I traveled a lot in my professional life, so I feel comfortable anywhere, just need a few good friends. My brother has had a pretty sedentary life, and for him and his spouse, leaving the old neighborhood is still unfathomable. I am afraid when he finally will have to take the step and sell his house, the psychological shock will almost certainly affect the rest of his life.
Do it now, while you are still healthy and hale, decide once and for all that you are a senior and act accordingly! Good luck to you Jerry! Hope your spouse gets on your wavelength soon.
Accepting (that I am a senior) and for me the same things matter as have mattered throughout my life.
In 1998 my DH's stepfather died, and his mother lived alone in their (very nice) 3bd 2ba home, complete with steep concrete stairs front and back. For 8 yrs she managed just fine - but she was cash poor and house rich. With excellent morbidity, she simply did not have enough $$$ to manage her old age. She could not envision needing care, or becoming disabled in any way, despite having severe osteoporosis.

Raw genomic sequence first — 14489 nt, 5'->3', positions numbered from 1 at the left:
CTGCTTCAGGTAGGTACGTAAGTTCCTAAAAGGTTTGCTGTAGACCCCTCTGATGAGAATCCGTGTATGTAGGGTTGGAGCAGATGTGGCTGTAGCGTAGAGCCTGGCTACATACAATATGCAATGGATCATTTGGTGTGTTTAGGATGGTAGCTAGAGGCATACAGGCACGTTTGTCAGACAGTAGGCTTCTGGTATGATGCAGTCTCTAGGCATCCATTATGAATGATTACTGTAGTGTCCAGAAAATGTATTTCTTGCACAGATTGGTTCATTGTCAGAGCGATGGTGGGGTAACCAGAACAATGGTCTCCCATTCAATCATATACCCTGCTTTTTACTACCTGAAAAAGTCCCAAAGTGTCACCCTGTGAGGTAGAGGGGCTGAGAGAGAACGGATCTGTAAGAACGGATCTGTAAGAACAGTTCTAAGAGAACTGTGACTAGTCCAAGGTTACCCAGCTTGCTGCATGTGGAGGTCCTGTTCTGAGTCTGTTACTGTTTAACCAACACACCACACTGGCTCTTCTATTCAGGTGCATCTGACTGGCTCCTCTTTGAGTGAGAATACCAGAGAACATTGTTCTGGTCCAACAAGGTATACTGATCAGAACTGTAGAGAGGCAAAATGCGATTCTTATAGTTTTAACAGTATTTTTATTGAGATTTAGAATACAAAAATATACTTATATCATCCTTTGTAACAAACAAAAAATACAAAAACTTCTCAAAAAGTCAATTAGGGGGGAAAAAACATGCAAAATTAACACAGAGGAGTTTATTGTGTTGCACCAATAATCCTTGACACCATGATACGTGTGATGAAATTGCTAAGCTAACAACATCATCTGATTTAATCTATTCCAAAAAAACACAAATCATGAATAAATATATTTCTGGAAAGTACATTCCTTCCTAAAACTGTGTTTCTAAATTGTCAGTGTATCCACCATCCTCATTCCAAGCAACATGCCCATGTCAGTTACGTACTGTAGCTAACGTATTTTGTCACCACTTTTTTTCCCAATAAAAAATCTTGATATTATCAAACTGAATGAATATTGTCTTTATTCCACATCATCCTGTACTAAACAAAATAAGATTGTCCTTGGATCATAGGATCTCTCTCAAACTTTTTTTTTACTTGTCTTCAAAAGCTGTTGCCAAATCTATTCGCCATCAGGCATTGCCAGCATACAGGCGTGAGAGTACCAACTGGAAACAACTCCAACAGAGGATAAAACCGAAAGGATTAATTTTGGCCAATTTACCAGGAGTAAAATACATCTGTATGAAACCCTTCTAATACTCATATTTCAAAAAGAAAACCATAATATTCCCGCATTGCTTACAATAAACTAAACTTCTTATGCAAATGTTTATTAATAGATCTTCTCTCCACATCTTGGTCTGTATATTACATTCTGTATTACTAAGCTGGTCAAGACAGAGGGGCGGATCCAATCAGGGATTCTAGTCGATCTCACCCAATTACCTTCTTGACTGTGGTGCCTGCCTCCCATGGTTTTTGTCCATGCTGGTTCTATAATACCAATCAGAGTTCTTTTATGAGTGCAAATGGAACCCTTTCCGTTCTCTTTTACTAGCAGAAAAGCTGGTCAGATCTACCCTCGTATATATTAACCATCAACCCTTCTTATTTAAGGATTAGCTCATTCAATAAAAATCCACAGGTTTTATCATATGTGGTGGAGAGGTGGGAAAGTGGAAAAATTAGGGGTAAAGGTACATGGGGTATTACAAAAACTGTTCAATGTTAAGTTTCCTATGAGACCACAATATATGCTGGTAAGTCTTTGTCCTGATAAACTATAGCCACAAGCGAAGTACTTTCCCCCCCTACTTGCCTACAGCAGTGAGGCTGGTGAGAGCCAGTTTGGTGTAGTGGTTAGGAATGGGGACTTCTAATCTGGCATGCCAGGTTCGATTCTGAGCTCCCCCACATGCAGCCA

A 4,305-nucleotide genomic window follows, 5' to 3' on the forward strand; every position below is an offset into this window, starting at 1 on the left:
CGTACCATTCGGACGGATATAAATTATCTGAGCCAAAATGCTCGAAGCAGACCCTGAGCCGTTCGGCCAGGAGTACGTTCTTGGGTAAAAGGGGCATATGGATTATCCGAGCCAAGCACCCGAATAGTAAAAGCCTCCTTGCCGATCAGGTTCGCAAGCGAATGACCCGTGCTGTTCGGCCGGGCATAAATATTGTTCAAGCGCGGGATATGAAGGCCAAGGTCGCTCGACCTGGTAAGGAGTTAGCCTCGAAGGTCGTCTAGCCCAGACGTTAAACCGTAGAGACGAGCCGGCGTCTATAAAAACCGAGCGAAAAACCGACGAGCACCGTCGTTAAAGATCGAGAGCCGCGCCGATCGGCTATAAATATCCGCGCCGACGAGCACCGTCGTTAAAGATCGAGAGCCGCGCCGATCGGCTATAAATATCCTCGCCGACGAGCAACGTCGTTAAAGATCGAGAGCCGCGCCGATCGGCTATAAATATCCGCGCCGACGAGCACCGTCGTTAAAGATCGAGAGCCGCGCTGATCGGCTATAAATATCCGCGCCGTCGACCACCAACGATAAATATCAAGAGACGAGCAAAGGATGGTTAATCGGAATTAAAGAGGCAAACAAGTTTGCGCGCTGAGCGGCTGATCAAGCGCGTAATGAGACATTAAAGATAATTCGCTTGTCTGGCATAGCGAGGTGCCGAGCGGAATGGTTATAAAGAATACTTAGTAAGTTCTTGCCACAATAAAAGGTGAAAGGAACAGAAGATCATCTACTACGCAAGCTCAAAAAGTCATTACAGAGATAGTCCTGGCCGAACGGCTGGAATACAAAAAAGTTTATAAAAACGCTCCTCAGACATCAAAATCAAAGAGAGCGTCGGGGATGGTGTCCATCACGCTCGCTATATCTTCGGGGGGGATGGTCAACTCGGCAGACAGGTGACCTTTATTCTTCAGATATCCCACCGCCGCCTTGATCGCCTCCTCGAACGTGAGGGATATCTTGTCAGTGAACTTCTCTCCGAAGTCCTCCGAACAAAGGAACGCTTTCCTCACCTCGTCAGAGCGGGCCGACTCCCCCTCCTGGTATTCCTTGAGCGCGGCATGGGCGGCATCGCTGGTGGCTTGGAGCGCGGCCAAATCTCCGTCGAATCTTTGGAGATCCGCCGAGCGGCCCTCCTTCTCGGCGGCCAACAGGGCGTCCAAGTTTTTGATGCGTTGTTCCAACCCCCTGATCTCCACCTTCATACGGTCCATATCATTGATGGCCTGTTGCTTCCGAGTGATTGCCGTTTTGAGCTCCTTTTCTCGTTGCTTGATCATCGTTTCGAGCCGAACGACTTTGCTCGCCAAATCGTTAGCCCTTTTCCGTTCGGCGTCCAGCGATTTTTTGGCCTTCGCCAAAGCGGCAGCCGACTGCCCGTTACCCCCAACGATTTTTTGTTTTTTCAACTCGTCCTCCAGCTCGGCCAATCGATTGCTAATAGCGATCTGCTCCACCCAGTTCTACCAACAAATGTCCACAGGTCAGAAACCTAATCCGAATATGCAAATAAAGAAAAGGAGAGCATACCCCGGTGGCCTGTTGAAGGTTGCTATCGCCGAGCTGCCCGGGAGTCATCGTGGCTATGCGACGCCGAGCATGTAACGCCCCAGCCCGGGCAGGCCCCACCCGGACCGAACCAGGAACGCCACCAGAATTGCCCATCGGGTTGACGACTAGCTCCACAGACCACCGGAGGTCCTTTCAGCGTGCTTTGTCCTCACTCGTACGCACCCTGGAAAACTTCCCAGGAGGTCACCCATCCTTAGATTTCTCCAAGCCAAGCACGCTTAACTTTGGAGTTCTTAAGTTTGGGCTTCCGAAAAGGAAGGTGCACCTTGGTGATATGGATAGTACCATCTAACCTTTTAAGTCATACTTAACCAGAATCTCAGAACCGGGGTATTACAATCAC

Finally managed to convince her to sell the house. The RE market was beginning to slide downwards, but we got her out of her home (she lived for 38 yrs) in just over one month's time. Slam-bang-thank-you-etc.! She moved in with us in 2006, and yes, to this day she has fond memories of her home, her neighbors, the stores she used to visit, et. al.
But by 2004 it was clear living with us was not good for her. Her dementia began to increase markedly. My DH was resistant to moving her, saying "it should be her decision too." I finally put my foot down and said, "Look, she CAN'T make that decision. She can't even decide what she wants to eat for lunch, at this point. She needs to be in a facility, where someone is there 24/7 to help take care of her and reassure her."
We moved her to the facility we picked, in Nov 2013. It was so much easier for her, because her studio apt at the facility is even nicer than her bedroom was with us, including a lovely view of the hills (she can actually see our home from her window). Because she sold her house, she has enough money for her old age, which relieved our minds greatly. We ourselves have no attachment to our home, although we love living here. We plan to sell before we get too much older, and use the proceeds to move somewhere else (also downsizing).